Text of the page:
Why can't we teach Scottish politics?

5th September 1997 at 01:00
Well, here we are, two ballot crosses away from the return of a Scottish parliament, and how is modern studies, the school subject which encourages students to take an active role in contemporary society and develop political literacy, reacting to this colossal constitutional change? The Modern Studies Specialist Group, which decides on the content of the subject, has just announced that 17-year-olds, studying Advanced Higher, will not have the option of studying Scottish politics. The three topics on offer will be "Law and Order", the "European Union" and "Comparative Politics".

The proposals in the newly published arrangements document for the new Higher and Advanced Higher do not encourage my colleagues in the largest modern studies department in east Scotland to believe the situation is to be rectified. Indeed, there appears to be a blatant attempt to further downgrade the Scottish dimension at both levels. Yet in the preamble to any modern studies syllabus, certain key phrases recur. There should be handling of evidence about contemporary political issues. Study of the subject develops an understanding of the fundamental processes which underpin political life. These processes are considered in local, national and international contexts which are both relevant and significant. The course should encourage objectivity and tolerance.

All through the 1980s, Higher grade candidates could study a topic that took in the four main options for governing Scotland (status quo, devolution, federal government and independence). It traced the emergence of the SNP, the Kilbrandon report, the 1979 referendum, the Constitutional Convention, the significance of by-elections such as Govan, examined the role of the Secretary of State for Scotland and the Scottish Office, the conflict with the Convention of Scottish Local Authorities, discussed Scotland's national identity, explained the Doomsday Scenario and Claim of Right and looked at the significance of the 1992 March for Democracy. There were few modern studies teachers who wanted our 17-year-olds to leave the subject knowing nothing of these, especially when Standard grade did not encompass these issues either.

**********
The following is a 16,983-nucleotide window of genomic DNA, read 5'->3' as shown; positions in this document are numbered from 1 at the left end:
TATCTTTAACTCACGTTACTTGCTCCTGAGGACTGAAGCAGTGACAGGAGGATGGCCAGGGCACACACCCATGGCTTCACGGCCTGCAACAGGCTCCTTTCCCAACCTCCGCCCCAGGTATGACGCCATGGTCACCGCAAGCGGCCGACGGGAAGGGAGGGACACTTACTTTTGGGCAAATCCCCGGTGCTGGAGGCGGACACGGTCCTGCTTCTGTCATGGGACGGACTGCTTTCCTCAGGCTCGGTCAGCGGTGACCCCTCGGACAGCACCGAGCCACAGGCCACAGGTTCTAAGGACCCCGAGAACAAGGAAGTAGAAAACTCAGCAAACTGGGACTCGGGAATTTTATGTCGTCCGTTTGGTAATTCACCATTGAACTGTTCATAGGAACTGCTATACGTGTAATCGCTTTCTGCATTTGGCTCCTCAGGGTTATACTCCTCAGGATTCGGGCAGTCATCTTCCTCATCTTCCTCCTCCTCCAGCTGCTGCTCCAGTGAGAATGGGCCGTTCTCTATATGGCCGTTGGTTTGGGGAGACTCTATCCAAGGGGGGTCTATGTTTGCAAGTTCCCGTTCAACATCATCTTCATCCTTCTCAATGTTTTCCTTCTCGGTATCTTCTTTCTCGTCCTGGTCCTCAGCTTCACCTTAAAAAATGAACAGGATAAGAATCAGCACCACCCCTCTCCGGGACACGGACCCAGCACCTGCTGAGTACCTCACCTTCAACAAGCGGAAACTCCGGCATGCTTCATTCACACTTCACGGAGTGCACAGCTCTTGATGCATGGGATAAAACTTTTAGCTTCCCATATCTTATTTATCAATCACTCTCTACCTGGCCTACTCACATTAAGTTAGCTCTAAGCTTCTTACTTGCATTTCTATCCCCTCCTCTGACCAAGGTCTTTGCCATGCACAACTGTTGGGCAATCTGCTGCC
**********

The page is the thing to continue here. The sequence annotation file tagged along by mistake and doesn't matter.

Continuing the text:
Then, in the 1990s, came the revised Higher grade. The topic was to be abandoned and in the consultation that followed a third of all submissions dealt with the Scottish dimension. The Modern Studies Association reported that members wholeheartedly rejected the view that the Scottish dimension was implicit in the new syllabus. The SNP demanded that it remain at least an option. Individual teachers and the modern studies panels of the teacher unions also joined the fight.

The working party justified the transfer of the topic to the Certificate of Sixth Year Studies, where it has been studied ever since by a tiny fraction of the most able students, on the grounds that it had become "somewhat arid" and "there was a low uptake anyway". These were interesting arguments considering that the immensely arid "Local Government" unit is still taught. In the new arrangements document, as part of Higher Still, the problem has not been addressed. The Scottish Qualifications Authority can claim that "Scotland appears in the syllabus". At Advanced Higher it cannot. All of which begs the question, why have such an expensive, long drawn out consultation process? We were told that Higher Still would lead to minimal change and disruption or expense. Tell that to the modern studies departments which taught "Scottish Politics" and the "Middle East" to fulfil the modern studies pledge of handling current national and international issues of relevance to young adults but now find both abandoned by sleight of hand. That means an even greater increase in workload and in turn more stress, and expense for hard-pressed departments. I have asked at conferences how all this can be justified. I was told it would cost too much to continue including these topics in the examination paper. This is totally unsatisfactory.

I was also told that such topics might return in years to come if there were a demand or their relevance was overwhelming. How will such a demand be gauged?

There is clearly a concerted attempt to further downgrade the Scottish dimension. What other democratic nation would allow discussion of its constitutional future to be almost prohibited in this way? Are the reasons educational or political?

John Lloyd is principal teacher of modern studies at Inveralmond Community High School, Livingston.

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